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secretary@bribierslsubbranch.org.au

Women In Service

Female medical personnel were deployed to Iraq, Western Sahara and Rwanda during the early 1990s, and 440 of the 5,500 Australians deployed to East Timor in November 1999 were women.

Julie Baranowski a member of the Military Police in a jeep during a street patrol

Photo: Mogadishu, Somalia. 1st March, 1993. Corporal Julie Baranowski a member of the Military Police, serving with the Australian contingent to the Unified Task Force in Somalia (UNITAF), in a jeep during a street patrol.

Military Police women were in demand as the Somali men used to hide weapons under their women’s clothes in the hope of avoiding searches by male soldiers.

In 2002, the Australian Women in War project was commenced to address the gap that prevailed in Australia’s military history around women’s service. This National Foundation for Women project facilitated preservation of women’s service records as well as helping to identify the various relationships that emerged within and between these early women’s service organisations.

The nationwide project funded through DVA and the Office for the Status of Women enabled biographical histories of women’s military and civilian associations formed during and after World War II, to be compiled alongside individual profiles of Australian servicewomen. Guided by a project organising committee, project staff supplemented details supplied by past members with information contained in various volumes and editions of the Australian Dictionary of Biography and Who’s Who in Australia.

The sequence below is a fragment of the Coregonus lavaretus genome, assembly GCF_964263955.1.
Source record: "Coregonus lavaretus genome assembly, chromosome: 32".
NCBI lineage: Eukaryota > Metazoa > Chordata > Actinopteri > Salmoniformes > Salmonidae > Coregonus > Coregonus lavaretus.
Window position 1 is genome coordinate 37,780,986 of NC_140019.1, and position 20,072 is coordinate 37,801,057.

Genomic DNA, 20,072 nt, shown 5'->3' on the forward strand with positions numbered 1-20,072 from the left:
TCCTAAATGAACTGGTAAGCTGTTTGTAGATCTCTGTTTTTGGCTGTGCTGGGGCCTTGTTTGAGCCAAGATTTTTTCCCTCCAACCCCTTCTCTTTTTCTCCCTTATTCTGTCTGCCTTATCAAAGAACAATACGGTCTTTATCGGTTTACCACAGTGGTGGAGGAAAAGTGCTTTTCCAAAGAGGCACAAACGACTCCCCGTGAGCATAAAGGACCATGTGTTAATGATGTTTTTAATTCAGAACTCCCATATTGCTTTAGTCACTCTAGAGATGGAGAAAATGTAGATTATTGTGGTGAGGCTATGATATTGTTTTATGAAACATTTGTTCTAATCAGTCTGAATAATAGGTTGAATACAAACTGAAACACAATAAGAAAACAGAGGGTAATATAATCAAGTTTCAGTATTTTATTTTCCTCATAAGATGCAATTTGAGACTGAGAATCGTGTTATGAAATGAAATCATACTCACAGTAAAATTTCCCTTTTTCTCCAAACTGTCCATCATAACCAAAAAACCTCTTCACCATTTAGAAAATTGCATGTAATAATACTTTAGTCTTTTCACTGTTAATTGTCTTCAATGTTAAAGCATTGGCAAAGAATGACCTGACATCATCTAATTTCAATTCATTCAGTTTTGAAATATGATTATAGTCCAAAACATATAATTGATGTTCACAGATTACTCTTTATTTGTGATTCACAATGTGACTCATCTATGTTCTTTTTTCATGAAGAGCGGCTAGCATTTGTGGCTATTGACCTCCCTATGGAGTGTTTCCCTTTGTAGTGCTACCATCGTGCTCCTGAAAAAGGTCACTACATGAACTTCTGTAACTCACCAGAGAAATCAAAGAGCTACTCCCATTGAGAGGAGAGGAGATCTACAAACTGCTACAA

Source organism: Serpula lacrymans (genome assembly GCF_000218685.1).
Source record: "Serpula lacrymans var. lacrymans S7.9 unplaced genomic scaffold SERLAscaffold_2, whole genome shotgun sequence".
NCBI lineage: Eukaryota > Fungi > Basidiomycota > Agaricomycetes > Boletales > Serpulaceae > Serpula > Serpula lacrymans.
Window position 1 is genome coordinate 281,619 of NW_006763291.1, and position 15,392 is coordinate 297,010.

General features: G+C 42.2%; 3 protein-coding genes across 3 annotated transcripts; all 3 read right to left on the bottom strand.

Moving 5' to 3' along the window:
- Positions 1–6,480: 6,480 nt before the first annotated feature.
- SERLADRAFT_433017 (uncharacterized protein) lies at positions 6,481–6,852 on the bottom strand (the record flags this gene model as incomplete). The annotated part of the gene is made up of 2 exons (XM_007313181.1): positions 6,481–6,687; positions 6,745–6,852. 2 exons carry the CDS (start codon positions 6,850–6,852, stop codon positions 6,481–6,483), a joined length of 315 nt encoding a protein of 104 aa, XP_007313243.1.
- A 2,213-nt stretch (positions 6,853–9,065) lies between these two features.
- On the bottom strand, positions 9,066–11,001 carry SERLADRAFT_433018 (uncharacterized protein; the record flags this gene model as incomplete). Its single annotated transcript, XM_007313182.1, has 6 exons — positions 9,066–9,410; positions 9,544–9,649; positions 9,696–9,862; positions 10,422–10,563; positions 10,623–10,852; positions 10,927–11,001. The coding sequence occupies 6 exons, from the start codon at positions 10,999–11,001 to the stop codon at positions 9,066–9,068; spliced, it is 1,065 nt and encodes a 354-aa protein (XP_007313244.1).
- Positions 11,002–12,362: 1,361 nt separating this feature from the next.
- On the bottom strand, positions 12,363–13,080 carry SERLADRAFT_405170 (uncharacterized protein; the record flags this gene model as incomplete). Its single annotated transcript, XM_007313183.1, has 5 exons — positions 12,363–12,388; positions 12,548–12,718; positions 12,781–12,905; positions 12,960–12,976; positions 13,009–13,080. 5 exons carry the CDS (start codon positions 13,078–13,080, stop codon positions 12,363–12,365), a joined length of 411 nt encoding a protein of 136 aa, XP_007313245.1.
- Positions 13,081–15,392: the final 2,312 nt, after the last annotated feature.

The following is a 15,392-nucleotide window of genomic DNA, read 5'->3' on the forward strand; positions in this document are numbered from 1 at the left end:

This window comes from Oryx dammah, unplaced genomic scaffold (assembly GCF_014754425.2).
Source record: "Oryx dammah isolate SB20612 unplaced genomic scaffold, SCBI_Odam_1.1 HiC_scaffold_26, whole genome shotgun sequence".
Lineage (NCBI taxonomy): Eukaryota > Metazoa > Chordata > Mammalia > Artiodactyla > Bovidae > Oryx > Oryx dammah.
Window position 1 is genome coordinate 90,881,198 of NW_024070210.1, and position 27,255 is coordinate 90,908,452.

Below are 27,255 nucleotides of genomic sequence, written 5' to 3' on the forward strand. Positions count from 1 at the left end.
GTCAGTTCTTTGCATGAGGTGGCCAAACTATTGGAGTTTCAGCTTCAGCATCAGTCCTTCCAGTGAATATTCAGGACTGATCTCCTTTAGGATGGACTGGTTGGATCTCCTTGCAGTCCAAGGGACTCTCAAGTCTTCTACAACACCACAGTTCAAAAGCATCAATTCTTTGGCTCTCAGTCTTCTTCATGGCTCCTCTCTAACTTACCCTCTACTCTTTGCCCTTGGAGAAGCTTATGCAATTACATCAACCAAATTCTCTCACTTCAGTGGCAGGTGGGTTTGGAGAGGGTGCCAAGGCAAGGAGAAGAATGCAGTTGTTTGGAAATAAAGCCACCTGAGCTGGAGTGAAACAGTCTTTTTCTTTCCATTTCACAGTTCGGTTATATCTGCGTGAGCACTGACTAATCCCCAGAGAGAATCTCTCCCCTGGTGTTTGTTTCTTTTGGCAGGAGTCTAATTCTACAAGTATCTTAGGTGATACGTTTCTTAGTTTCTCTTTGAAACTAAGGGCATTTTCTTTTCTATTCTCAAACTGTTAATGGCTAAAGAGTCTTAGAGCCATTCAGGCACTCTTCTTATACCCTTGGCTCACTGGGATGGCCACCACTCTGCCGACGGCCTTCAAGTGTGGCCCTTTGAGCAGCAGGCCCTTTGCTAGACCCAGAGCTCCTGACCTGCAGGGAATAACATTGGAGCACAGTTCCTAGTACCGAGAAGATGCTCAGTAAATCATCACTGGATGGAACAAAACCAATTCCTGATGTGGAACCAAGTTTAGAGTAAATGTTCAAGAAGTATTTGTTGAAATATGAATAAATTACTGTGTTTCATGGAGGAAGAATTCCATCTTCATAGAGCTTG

The project inadvertently captured an insider account of the struggle Australian women faced to achieve gender equality within Australia’s defence forces. This struggle culminated in a Federal Government announcement in 2011, that from January 2013 all Australian Defence Force (ADF) employment categories would be open to current women serving in the ADF.

Later this year, women will be able to be directly recruited into full combat roles so that no further recruitment barriers will exist for those Australian women interested to join the ADF. This milestone moment will forever change the way Australia’s military forces will recruit and operate.

The involvement of Australian women in each war is closely connected to their role in society at different times, and the nature of each war.

Military women marching

Australia has been involved in a number of wars including The Boer War (1899–1902), World War I (1914–1918), World War II (1939–1945), The Korean War (1950–1953), The Vietnam War (1962–1972) and The Gulf War (1990–1991).